Chris Ashton

fortnight11y issue 17

Here’s your fortnightly a11y news:

Enhancing ARIA landmarks with aria-labelledby

  • Article by Léonie Watson describing how to use aria-labelledby to distinguish between multiple navigational elements. Example: <nav role="navigation" aria-labelledby="firstLabel"><p>Choose an <span id="firstLabel">aisle</span> to browse</p><ul><li><a href="fresh.html">Fresh foods</a></li>...</ul>.

How Does HTML Microdata Help With Accessibility?

  • Scott Vinkle explains how pages marked up with microdata helps the ‘Reader Mode’ in browsers to find and arrange content. For example, <img src="source.jpg" alt="" itemprop="image" /> determines the image that will be displayed in Reader Mode. Reader Mode is a useful feature for many, especially for people with dyslexia, as it removes distractions such as navigation, animations and ads.

#accessiBe Will Get You Sued

  • Adrian Roselli writes about accessiBe, a company (whose article I’ve shared before) that offers an add-on for sites to automatically make them ‘accessible’. Adrian presents a scathing review of their practices, including that they incorrectly interpret WCAG, are cited in accessibility lawsuits and attempt to spoof automated checkers.

The Latest Barbie Dreamhouse Now Includes A Wheelchair-Accessible Elevator

  • Mattel, the manufacturer behind the Barbie brand, started producing Barbies with wheelchairs in February 2019. They’ve now released a ‘Dreamhouse’ dollhouse that has a button-operated lift, big enough to accommodate the wheelchair. It’s a great step forward in seeing a full range of diversity from a young age.

An app for everything, but can everyone use it?

  • Anne Spencer Ross tested almost 9000 apps and found that a quarter were missing labels for >90% of their icons. ‘Floating action buttons’, representing the most important action on the screen, lacked labels in 92% of cases. The tools used to build apps can greatly affect their accessibility: 100% of screen elements coming from Unity and 53% of screen elements from Cocos2dx were completely unusable. And Education apps made up 7% of apps overall but 19% of completely unusable apps.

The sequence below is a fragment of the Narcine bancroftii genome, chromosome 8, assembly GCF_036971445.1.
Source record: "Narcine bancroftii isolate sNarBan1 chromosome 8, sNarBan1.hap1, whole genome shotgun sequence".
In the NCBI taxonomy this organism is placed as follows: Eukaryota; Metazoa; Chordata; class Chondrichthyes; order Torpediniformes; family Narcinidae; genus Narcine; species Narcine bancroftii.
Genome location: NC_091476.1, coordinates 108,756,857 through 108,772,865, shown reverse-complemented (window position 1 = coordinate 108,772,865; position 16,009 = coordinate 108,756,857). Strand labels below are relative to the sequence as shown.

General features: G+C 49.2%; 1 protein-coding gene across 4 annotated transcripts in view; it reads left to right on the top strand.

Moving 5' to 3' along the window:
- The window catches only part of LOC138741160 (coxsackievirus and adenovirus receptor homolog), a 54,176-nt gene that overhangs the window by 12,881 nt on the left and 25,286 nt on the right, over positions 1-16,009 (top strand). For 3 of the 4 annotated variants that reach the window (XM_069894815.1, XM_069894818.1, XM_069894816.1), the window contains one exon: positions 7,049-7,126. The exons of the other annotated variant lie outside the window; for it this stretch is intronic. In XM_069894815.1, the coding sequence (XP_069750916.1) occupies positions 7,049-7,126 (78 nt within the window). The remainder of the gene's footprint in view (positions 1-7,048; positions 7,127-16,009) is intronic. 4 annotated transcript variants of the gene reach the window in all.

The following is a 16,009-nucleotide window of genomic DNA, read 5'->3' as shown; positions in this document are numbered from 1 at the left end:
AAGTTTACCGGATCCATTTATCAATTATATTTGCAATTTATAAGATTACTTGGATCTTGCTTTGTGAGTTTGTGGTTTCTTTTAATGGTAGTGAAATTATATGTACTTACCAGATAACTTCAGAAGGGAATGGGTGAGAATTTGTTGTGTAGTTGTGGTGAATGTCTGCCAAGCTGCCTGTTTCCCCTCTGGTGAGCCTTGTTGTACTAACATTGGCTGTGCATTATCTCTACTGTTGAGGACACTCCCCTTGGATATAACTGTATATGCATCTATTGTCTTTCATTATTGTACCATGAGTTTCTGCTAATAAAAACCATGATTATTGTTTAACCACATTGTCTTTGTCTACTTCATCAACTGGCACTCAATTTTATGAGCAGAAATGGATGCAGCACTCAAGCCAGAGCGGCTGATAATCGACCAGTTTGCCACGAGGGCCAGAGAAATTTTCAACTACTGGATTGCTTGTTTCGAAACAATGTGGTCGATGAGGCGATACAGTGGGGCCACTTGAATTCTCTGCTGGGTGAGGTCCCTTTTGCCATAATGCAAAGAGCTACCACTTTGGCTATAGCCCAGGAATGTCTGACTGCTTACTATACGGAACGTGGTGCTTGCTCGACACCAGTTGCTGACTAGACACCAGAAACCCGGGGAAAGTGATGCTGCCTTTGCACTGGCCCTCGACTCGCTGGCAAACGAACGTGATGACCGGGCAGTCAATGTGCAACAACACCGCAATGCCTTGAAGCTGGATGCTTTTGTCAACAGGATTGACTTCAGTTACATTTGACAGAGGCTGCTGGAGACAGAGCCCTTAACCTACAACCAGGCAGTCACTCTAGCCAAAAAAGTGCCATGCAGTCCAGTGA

A Complete Guide to Links and Buttons

  • An excellent resource by CSS-Tricks. I learned that the download attribute on links instructs the browser to download the resource; that links can have a rel attribute that define the relationship to the target (e.g. rel="author"); that you can chain link styles (a:focus:hover {}); and that if you wrap a lot of content inside a single <a> tag, the entire contents are read to the screen reader before it announces that it is a link (so don’t do it!).

Meaning without markup: Accessibility Object Model

  • Hidde de Vries writes about the Accessibility Object Model proposal for JavaScript, which allows devs to hook into the accessibility tree (like Service Workers are able to hook into the network). It should make code easier to test, and HTML less verbose, since you would operate on the element directly, e.g. el.ariaExpanded = true. This can make canvas-based applications more accessible too, without having to maintain DOM node equivalents that are only for your screen reader users.

iOS 14 is filled with accessibility improvements

Blindness cure in sight

  • Macular degeneration is a common eye disease affecting 200 million people worldwide. It can lead to complete blindness. Scientists are working on a new treatment utilising gene therapy and near-infrared light. Early tests on human retinas show that ‘near-infrared light exposures reactivate the human retina’s visual circuitry’.

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